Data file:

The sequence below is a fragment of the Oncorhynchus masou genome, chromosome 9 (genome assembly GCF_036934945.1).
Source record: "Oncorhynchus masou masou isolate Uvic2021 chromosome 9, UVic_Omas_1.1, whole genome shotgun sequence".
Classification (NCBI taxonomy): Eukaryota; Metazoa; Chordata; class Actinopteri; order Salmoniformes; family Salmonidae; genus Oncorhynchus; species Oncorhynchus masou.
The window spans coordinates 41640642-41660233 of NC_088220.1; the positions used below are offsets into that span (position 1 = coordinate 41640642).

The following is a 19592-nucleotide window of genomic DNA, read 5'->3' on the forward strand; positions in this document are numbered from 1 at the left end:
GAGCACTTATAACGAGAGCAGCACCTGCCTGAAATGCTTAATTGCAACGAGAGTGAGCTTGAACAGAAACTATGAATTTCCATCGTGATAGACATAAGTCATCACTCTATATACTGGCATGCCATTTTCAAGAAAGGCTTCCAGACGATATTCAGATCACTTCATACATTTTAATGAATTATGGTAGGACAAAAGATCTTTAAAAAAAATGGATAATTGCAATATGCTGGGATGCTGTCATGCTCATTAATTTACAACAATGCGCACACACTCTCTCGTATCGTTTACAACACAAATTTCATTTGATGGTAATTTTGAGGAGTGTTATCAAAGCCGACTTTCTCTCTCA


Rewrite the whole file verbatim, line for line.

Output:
The sequence below is a fragment of the Oncorhynchus masou genome, chromosome 9 (genome assembly GCF_036934945.1).
Source record: "Oncorhynchus masou masou isolate Uvic2021 chromosome 9, UVic_Omas_1.1, whole genome shotgun sequence".
Classification (NCBI taxonomy): Eukaryota; Metazoa; Chordata; class Actinopteri; order Salmoniformes; family Salmonidae; genus Oncorhynchus; species Oncorhynchus masou.
The window spans coordinates 41640642-41660233 of NC_088220.1; the positions used below are offsets into that span (position 1 = coordinate 41640642).

The following is a 19592-nucleotide window of genomic DNA, read 5'->3' on the forward strand; positions in this document are numbered from 1 at the left end:
GAGCACTTATAACGAGAGCAGCACCTGCCTGAAATGCTTAATTGCAACGAGAGTGAGCTTGAACAGAAACTATGAATTTCCATCGTGATAGACATAAGTCATCACTCTATATACTGGCATGCCATTTTCAAGAAAGGCTTCCAGACGATATTCAGATCACTTCATACATTTTAATGAATTATGGTAGGACAAAAGATCTTTAAAAAAAATGGATAATTGCAATATGCTGGGATGCTGTCATGCTCATTAATTTACAACAATGCGCACACACTCTCTCGTATCGTTTACAACACAAATTTCATTTGATGGTAATTTTGAGGAGTGTTATCAAAGCCGACTTTCTCTCTCA